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Full-Text Articles in Ancient, Medieval, Renaissance and Baroque Art and Architecture

The Spatial Agency Of The Catacombs: An Analysis Of The Interventions Of Damasus I (305-384), Natalie A. Hall Aug 2018

The Spatial Agency Of The Catacombs: An Analysis Of The Interventions Of Damasus I (305-384), Natalie A. Hall

Theses and Dissertations

Damasus I (305-384) ascended to the office of the Bishop of Rome after a bitter and bloody battle with Ursinus in 366 CE. The violence was a culmination of doctrinal squabbles and power contests which erupted in the Roman church over the course of the fourth century. Damasus engaged in a substantial program of physical renovation and enlargement of martyr sites and personally penned numerous epigrams both extolling the virtue of the honored dead and the patronage of the bishopric. Scholarship related to Damasus and his works is typically narrowly focused, considering motive(s) for his actions, his use of ...


Restoring The Gothic: The Fate Of Medieval Cathedrals In A Divided Germany, 1945 - Present, Haley Walton May 2017

Restoring The Gothic: The Fate Of Medieval Cathedrals In A Divided Germany, 1945 - Present, Haley Walton

Architecture Undergraduate Honors Theses

At the end of World War II, Germany faced some of the greatest levels of destruction of any country in Europe, leaving their historic cities and iconic architecture in ruin. Across the country, some monuments were restored with the upmost attention to detail, while others were maintained in a state of rubble for decades. Following the 1949 division of the state into West Germany (a democratic republic) and East Germany (a socialist autocracy), most of the rebuilding took place against the backdrop of strong ideological differences. But the two new nations shared a centuries-long history, and, after rehabilitating basic infrastructure ...


Dinner, Daniel Reuben Baskin May 2017

Dinner, Daniel Reuben Baskin

Theses and Dissertations

Dinner is an interactive exhibition which presents appropriated works of art collected and hung in a clustered salon style, as well as a fully realized recreation based on a 16th century Dutch banquet still-life, which presents guests with meats, cheeses, fruits, vegetables, breads, and wine to share and imbibe. Dining ware is provided for guests at the entrance to the exhibit, as are suggested topics of conversation, which are presented on slips of paper for guests to carry with them throughout their time in the space. Within the collection of wall-mounted works are references to ancient Greek and Roman marble ...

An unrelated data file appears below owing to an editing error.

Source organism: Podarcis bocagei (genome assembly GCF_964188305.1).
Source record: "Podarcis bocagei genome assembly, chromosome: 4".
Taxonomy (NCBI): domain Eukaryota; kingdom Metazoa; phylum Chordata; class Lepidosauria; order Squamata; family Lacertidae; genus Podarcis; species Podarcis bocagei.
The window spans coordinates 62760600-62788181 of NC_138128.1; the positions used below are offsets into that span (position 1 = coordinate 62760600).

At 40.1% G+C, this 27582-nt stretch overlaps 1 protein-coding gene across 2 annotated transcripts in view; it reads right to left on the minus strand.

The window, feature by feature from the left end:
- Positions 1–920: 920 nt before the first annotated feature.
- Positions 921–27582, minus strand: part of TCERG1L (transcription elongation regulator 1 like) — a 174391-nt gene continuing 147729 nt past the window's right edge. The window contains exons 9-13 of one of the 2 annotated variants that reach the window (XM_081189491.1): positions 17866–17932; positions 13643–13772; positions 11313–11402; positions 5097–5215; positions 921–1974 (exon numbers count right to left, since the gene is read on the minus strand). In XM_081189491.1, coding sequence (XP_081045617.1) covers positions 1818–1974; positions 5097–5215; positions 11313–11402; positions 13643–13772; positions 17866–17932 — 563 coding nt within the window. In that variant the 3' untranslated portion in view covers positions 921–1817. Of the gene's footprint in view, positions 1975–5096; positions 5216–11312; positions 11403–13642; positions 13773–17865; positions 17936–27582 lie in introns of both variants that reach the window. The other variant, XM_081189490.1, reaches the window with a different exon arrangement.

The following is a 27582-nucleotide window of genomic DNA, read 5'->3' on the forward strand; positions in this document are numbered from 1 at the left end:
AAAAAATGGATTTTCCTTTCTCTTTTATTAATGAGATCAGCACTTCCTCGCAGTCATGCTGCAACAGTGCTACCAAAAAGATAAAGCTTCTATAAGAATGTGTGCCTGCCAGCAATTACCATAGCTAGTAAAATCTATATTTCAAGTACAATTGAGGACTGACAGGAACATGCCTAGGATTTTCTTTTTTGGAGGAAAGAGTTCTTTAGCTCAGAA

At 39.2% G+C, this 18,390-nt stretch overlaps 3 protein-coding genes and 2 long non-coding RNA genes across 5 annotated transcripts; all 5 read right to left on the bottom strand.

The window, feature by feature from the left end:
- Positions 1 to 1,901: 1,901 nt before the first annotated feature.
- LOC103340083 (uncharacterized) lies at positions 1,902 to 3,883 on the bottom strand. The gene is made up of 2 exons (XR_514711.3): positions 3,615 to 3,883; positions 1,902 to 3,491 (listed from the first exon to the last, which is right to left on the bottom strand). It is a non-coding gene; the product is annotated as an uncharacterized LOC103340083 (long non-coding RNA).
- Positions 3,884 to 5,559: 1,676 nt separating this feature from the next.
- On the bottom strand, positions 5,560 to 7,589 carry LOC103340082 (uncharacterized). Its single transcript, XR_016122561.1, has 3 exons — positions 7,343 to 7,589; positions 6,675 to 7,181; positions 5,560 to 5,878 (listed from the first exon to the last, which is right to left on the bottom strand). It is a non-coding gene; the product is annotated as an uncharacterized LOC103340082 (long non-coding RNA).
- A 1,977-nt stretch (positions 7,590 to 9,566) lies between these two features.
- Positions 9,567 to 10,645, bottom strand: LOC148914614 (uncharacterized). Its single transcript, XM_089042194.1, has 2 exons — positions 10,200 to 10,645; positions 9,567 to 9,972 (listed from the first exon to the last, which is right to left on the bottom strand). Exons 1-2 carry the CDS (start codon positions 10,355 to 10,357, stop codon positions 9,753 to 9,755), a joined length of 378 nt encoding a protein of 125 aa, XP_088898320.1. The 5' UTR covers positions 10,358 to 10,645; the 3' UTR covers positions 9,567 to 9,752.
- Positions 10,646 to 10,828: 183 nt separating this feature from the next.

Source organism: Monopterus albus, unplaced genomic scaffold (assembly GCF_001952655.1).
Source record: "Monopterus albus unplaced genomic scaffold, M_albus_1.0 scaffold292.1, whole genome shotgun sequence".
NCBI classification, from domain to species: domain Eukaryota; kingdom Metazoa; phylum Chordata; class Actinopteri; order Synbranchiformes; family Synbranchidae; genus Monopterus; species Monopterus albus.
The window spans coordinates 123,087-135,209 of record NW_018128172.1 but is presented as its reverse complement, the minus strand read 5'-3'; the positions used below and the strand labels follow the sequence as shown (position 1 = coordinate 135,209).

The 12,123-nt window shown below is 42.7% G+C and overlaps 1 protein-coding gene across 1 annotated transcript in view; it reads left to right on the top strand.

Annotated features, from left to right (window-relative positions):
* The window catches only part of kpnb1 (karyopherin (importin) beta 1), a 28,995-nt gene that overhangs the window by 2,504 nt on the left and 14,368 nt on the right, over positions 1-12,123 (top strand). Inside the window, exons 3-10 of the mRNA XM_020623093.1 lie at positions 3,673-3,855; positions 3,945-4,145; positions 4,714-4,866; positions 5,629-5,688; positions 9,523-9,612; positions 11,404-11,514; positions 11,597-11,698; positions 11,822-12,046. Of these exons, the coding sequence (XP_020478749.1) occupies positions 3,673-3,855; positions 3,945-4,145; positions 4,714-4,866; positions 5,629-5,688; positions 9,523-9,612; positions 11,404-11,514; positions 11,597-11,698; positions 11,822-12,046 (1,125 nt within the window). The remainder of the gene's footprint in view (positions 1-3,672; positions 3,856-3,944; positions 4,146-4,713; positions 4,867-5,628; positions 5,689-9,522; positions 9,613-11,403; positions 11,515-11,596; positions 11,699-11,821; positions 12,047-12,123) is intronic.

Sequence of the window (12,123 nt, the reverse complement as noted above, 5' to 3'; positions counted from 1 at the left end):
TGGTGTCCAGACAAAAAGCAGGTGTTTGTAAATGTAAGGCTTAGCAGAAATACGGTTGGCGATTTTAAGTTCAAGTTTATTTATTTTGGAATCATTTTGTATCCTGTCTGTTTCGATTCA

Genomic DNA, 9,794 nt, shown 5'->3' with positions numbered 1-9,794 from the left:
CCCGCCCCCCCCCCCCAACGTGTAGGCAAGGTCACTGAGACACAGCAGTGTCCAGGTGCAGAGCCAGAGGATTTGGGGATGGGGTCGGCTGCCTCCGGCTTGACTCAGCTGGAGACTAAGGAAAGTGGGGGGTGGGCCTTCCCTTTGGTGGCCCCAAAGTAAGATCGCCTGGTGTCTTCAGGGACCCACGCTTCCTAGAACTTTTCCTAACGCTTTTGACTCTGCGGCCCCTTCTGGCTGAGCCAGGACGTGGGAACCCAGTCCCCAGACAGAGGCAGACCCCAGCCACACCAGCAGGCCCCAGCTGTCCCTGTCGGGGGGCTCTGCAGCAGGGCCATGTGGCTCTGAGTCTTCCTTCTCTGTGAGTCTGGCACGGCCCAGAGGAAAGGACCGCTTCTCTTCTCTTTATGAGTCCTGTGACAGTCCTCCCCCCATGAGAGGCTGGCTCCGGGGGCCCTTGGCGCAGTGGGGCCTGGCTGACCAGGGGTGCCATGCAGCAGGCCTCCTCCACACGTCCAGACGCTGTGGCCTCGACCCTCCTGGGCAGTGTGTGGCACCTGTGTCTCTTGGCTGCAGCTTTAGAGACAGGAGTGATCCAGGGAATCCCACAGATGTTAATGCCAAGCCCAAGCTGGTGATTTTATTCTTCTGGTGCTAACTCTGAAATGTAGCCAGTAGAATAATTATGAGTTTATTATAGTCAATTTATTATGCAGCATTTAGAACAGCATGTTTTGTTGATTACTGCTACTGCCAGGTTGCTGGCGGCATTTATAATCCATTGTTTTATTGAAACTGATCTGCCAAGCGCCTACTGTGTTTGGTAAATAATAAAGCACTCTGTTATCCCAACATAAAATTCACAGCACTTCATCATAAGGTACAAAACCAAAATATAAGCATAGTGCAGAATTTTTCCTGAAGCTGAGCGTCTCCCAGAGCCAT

Exploring The Contemporary Use And Understanding Of Precedent In Architectural Design Via A Comparative Analysis Of Brunelleschi And Le Corbusier, Shaelyn J. Vinson May 2016

Exploring The Contemporary Use And Understanding Of Precedent In Architectural Design Via A Comparative Analysis Of Brunelleschi And Le Corbusier, Shaelyn J. Vinson

Architecture Undergraduate Honors Theses

Abstract

As a student of architecture, conducting precedent research before diving into the design phase of a project is something that I am very familiar with. But, following each project’s precedent research, is often an overwhelming feeling of uselessness for the material found. For each project, assignments call for students to find a certain number of buildings on which to base their project. While historically this step makes sense, 21st-century architecture students are taught that there is no “new” architecture, and that copying and collaging together existing buildings is the best way to achieve a successful design ...


Visceral Space: Dissection And Michelangelo's Architecture, Chloe Costello May 2015

Visceral Space: Dissection And Michelangelo's Architecture, Chloe Costello

Architecture Undergraduate Honors Theses

This thesis focuses on the architectural work of Renaissance master Michelangelo Buonarroti, who, perhaps, is better known for his painting and sculpture than for his architecture. Nevertheless, his buildings are revered by architectural historians, such as James Ackerman, for their mimicry of bodily motion and emotion. Under the influence of Renaissance humanism, it was not uncommon for architects to validate their designs by reference to the human body, for example, basing the dimensions of a basilica on ideal bodily proportions. But, Michelangelo's approach in his earliest architectural designs, such as the Medici Chapel (1521-1524) and the Laurentian Library (1523-1525 ...